Paying For America's Schools: Is There A Better Way? There are huge gaps in school funding between affluent and property-poor districts. And, with evidence that money matters, especially for disadvantaged kids, something has to change.
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Is There A Better Way To Pay For America's Schools?

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Is There A Better Way To Pay For America's Schools?

Is There A Better Way To Pay For America's Schools?

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Is there a better way to fund our public schools? That's the big question today as we wrap up the NPR Ed team's School Money series. And the answer to this question matters a lot with the achievement gap between the nation's wealthiest and poorest students growing, not shrinking. Over the past two weeks, the Ed team, working with 20 member station reporters, has brought us stories of big spending gaps between schools. And I'm joined now in the studio by the Ed team's Cory Turner. Hey, Cory.


MARTIN: One big source of those spending gaps, Cory, is schools' reliance on property tax money, right? This is something you guys have been reporting.


MARTIN: More affluent districts can raise more money. So what have you learned? Is there a better way?

TURNER: Well, I don't know about better necessarily, but definitely a different way. One case study we're highlighting this week is Oregon. Back in the 1990s when property values were rising, Oregon voters said enough, and they voted to cap their property taxes. Now they knew this would be tough on schools. So what they did was shift some of the school funding burden that traditionally falls to property taxes onto income tax. The only problem is in tough economic times, income is really volatile. And that ended up creating a kind of school funding roller coaster in Oregon. So reporter Rob Manning for Oregon Public Broadcasting, he went to a rural district called Pendleton in Oregon. And he got a tour of a high school there with Superintendent Jon Peterson. And Peterson told him - he said look, when times were good, funding was good. We started new courses for our students, we started a fisheries program.


JON PETERSON: We were raising fish and growing plants. And now this is storage, what you're seeing here. And it ended quickly, just kind of after we got it going.

TURNER: We should say Pendleton led a lawsuit - a school funding lawsuit - against the state of Oregon. And funding there is still pretty complicated.

MARTIN: All right. So is there a way to keep property taxes in the equation but without creating big spending gaps between rich and poor districts?

TURNER: Yes. So I want to talk now about Wyoming. This is one of the most interesting stories I've found over the course of this project. And to be clear upfront, Wyoming is anomalous for a lot of reasons. It's a big state, but has a very small student population. It's also really resource-rich. And one more wild card here - it also had a school funding lawsuit. And as a result, the court basically said you need to find a new way of distributing property tax. So Wyoming ended up doing something that most states don't do. It allows local communities to raise and spend money locally in their schools. But once they hit a certain threshold, anything above that is collected by the state and redistributed to poorer districts.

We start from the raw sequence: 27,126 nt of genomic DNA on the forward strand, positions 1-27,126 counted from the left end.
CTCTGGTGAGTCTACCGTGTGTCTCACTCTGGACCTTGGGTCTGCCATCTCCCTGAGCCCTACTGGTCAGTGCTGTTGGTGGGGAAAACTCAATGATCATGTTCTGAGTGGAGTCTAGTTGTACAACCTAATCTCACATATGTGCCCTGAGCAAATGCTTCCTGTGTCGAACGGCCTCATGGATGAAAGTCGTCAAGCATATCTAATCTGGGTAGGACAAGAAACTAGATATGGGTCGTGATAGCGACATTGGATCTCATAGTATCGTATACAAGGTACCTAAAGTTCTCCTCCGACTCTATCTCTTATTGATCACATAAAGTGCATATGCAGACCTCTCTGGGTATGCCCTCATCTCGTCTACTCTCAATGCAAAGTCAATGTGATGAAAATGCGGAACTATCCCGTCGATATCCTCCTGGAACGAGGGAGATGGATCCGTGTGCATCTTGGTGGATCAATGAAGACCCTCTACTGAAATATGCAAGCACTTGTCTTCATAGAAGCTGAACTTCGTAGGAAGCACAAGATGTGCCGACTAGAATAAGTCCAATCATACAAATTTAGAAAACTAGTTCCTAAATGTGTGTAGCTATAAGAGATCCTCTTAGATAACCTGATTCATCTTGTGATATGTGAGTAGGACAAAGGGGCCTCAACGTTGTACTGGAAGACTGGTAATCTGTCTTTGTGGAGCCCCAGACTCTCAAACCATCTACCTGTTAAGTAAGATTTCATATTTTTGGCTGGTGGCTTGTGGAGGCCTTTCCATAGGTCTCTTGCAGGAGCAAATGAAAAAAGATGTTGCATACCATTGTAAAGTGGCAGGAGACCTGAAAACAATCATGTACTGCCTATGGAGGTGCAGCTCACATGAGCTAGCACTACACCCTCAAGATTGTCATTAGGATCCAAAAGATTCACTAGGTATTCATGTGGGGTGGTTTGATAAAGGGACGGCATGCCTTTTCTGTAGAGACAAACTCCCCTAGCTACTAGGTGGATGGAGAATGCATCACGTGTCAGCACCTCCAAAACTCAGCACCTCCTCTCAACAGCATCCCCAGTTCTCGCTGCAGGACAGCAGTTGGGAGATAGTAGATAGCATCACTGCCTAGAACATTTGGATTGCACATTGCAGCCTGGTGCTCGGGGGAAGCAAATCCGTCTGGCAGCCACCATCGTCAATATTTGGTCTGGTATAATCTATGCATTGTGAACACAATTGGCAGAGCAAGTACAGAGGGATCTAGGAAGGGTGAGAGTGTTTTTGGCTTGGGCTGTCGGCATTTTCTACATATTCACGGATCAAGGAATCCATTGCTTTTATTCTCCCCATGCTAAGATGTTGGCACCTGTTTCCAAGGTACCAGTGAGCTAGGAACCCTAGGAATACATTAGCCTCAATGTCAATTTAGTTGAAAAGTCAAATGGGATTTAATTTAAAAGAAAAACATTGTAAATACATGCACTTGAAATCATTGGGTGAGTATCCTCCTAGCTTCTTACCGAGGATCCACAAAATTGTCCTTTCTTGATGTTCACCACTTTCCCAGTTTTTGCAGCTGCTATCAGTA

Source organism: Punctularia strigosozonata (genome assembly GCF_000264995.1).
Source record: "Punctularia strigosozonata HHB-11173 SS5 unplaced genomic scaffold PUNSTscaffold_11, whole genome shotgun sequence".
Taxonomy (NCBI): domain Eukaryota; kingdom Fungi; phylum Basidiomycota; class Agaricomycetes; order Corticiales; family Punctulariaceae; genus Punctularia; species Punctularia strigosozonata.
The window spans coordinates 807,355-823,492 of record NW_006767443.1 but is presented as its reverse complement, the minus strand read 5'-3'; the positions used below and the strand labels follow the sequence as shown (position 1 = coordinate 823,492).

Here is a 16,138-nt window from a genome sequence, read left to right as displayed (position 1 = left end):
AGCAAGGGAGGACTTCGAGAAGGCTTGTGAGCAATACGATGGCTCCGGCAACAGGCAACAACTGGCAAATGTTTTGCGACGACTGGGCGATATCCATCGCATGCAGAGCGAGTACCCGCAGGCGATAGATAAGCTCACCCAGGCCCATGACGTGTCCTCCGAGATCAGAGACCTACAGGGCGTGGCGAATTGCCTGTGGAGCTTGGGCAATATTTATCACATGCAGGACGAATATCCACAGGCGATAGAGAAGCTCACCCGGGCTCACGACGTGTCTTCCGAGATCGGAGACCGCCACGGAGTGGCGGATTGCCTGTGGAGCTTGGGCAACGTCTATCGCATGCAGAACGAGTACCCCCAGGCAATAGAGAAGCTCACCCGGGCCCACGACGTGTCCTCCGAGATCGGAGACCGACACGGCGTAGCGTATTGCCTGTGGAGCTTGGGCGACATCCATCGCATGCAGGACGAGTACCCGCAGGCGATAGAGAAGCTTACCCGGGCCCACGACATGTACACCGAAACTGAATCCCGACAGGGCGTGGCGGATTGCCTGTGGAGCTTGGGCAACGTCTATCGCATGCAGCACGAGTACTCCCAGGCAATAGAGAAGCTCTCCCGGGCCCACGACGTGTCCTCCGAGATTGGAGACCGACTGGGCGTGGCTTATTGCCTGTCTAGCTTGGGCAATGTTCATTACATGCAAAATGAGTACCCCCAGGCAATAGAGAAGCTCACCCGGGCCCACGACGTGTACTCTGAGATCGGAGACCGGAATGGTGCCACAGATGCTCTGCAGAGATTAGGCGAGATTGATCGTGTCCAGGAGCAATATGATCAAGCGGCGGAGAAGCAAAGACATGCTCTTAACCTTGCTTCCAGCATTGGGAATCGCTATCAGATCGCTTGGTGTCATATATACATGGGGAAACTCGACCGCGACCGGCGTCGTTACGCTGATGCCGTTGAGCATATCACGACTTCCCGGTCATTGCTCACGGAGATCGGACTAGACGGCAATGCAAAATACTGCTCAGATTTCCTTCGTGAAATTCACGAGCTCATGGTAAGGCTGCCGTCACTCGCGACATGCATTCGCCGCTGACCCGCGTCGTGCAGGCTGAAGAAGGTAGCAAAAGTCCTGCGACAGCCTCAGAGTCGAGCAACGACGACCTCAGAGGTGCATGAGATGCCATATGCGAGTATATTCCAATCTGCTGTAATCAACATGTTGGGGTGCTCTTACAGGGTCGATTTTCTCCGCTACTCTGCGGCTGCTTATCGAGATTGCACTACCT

MARTIN: That sounds fascinating. It also sounds like it might be controversial.

TURNER: It's - it is really controversial, Rachel. And that's the reason why only a handful of states do anything remotely like it. It's also worth saying, though, because this still allows local communities to raise and spend money locally, there are still big spending gaps in Wyoming. But if you talk to lawmakers there, they make a lot out of the fact that Wyoming, overall, their per-student spending average is around $17,000, which is a full $6,000 per student above the national average.

MARTIN: This was a really ambitious project. You guys covered a lot of ground. You did a lot of different stories. As we said, 20 station reporters were involved in this project. Through it all, you have overseen all this reporting. What's the big takeaway for you?

TURNER: Yeah, Rachel, I think while there are no - while there are no quick fixes, I think it's important to make clear that it's not just about the money itself. It's about changing the way we think about our obligation to kids in schools in other districts, in other neighborhoods that aren't our own. And to that end, I actually want to give the last word here to a Texas state lawmaker that we're going to meet in a story this week from reporter Kate McGee in Austin. He's a Republican. His name is Jimmie Don Aycock. He's retiring. And he has tried for years to fix Texas's school funding system. And he said this last May on the floor of the Statehouse there in Texas.


JIMMIE DON AYCOCK: We think in terms of black kid and brown kids and white kids. We think of poor kids and rich kids, kids from small districts, kids from larger districts. And we each come here representing our subset of kids, and that's how the process works.

TURNER: And in one more cut, Aycock also posed the question that we've been wrestling with for these last two weeks.


AYCOCK: What will it take to fix school finance? It'll take a common view of of 5.2 million children without dividing them into subgroups.

TURNER: Now he's obviously talking about Texas kids there, but I think it's true of the nation's 50 million kids. You know, not that all of these kids are the same, but that our obligation to them - to make sure they all have access to a good education, that should be the same.

MARTIN: Cory Turner of the NPR Ed team talking with us about the School Money series. Thanks so much, Cory.

TURNER: Thank you, Rachel.

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